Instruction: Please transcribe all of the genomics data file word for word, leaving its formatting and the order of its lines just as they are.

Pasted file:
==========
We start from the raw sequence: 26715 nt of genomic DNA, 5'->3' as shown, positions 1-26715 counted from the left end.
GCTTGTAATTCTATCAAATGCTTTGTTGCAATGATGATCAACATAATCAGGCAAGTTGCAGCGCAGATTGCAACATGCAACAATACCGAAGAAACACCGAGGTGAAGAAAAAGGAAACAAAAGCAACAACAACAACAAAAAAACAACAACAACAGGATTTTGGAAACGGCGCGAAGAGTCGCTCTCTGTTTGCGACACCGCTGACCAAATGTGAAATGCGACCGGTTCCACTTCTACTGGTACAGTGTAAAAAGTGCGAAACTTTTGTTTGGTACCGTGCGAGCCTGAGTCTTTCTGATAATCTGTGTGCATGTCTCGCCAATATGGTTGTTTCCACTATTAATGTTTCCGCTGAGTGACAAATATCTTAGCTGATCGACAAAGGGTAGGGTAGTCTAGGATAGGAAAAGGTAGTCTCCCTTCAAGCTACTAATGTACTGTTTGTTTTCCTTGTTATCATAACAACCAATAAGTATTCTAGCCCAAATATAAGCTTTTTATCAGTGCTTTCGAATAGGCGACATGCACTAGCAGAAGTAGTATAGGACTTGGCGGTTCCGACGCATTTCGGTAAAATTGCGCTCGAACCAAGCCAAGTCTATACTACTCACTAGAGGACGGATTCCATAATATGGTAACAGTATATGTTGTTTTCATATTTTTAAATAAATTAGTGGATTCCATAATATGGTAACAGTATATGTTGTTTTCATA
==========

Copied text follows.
We start from the raw sequence: 26715 nt of genomic DNA, 5'->3' as shown, positions 1-26715 counted from the left end.
GCTTGTAATTCTATCAAATGCTTTGTTGCAATGATGATCAACATAATCAGGCAAGTTGCAGCGCAGATTGCAACATGCAACAATACCGAAGAAACACCGAGGTGAAGAAAAAGGAAACAAAAGCAACAACAACAACAAAAAAACAACAACAACAGGATTTTGGAAACGGCGCGAAGAGTCGCTCTCTGTTTGCGACACCGCTGACCAAATGTGAAATGCGACCGGTTCCACTTCTACTGGTACAGTGTAAAAAGTGCGAAACTTTTGTTTGGTACCGTGCGAGCCTGAGTCTTTCTGATAATCTGTGTGCATGTCTCGCCAATATGGTTGTTTCCACTATTAATGTTTCCGCTGAGTGACAAATATCTTAGCTGATCGACAAAGGGTAGGGTAGTCTAGGATAGGAAAAGGTAGTCTCCCTTCAAGCTACTAATGTACTGTTTGTTTTCCTTGTTATCATAACAACCAATAAGTATTCTAGCCCAAATATAAGCTTTTTATCAGTGCTTTCGAATAGGCGACATGCACTAGCAGAAGTAGTATAGGACTTGGCGGTTCCGACGCATTTCGGTAAAATTGCGCTCGAACCAAGCCAAGTCTATACTACTCACTAGAGGACGGATTCCATAATATGGTAACAGTATATGTTGTTTTCATATTTTTAAATAAATTAGTGGATTCCATAATATGGTAACAGTATATGTTGTTTTCATA